It's not in the roadway design guidelines. Common of engineers and sometimes politicians. I had a couple chats with some provincial transportation managers and they told me that they were working on a design manual, like how Ontario has a series of books and pdfs on roadway design, and the 18th book discusses cycle infrastructure, and they are looking to create a similar guideline. I suggested taking a copy of the CROW manual, the manual that the Dutch use when they design cycle infrastructure, change the signs and markings and signals to our standard and then see what else might need to change. Ideally nothing else would need to change. This way engineers (and politicians) cannot fall back on these guidelines to protect their work.

Criminals will mug you while you are riding (or walking). Few people realize it, often looking over to Sweden and Norway, but the Dutch also use the principle of restorative justice and treating criminals as people with problems that can be solved with intervention rather than the bash the problem with a stick and lock them away and throw out the key style of criminal justice. It often doesn't seem like a good justice system, insensitive to victims, but their system is working. We can be most responsive to victims of crime by preventing the next crime, because crime that has already happened is by definition, incapable of being prevented. I have the same feeling as other people, but just looking at the numbers shows that their system is working. It also helps to not lock up non violent drug users, and instead perhaps make them feel like a cop isn't going to arrest them if they go to a hospital for a heroin addiction or something like that. The Dutch method is so successful that they ask other countries to send them prisoners so that the currently often empty prisons don't have to close just to keep the guard's jobs intact. This also makes it so safe that children can walk and cycle around without worrying about strangers. Not to say that you shouldn't worry about shady strangers, but you don't need to fear crime in the Netherlands.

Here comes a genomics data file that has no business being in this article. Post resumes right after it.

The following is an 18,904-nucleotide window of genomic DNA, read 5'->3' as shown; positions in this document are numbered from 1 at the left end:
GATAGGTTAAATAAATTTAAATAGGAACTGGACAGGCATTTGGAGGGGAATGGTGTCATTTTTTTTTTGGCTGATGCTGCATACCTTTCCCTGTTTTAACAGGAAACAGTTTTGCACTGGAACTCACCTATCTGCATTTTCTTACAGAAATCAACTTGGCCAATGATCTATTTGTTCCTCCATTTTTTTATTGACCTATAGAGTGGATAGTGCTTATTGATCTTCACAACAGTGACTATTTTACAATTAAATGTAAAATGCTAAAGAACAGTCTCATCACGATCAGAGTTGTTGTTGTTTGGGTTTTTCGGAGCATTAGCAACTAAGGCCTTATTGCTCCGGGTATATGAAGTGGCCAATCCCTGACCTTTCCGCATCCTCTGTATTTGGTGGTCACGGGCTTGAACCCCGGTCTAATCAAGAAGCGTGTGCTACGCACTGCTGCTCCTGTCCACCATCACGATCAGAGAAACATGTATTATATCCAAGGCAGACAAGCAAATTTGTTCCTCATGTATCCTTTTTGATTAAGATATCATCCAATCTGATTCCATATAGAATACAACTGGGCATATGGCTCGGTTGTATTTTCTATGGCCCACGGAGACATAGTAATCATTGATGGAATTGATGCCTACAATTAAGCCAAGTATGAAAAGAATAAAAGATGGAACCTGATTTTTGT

It's a socialist/communist policy to encourage cycling and walking. A favourite of more conservative places, the US especially. Many people fear anything named communist or socialist. First, those are economic systems, and involve far more things than just walking and cycling. And cars are pretty socialized, we all pay for roads to drive cars on, we pay for police to enforce rules on those roads, and you get the point. In the Soviet Union you could get a car, though it took a while. In Communist China (which is more socialist, there's a difference), there are lots of cars, and this time many people can afford them. Don't judge something by it's name, decide on adoption or rejection based on what it actually does. Raising the speed limit on rural freeways to 130 km/h might seem dangerous but it's more likely to create respect for speed limits, which drivers are more likely to carry on to other roads.

More misconceptions are in the category of vehicular cycling vs relaxed cycling, They will be in a part 3.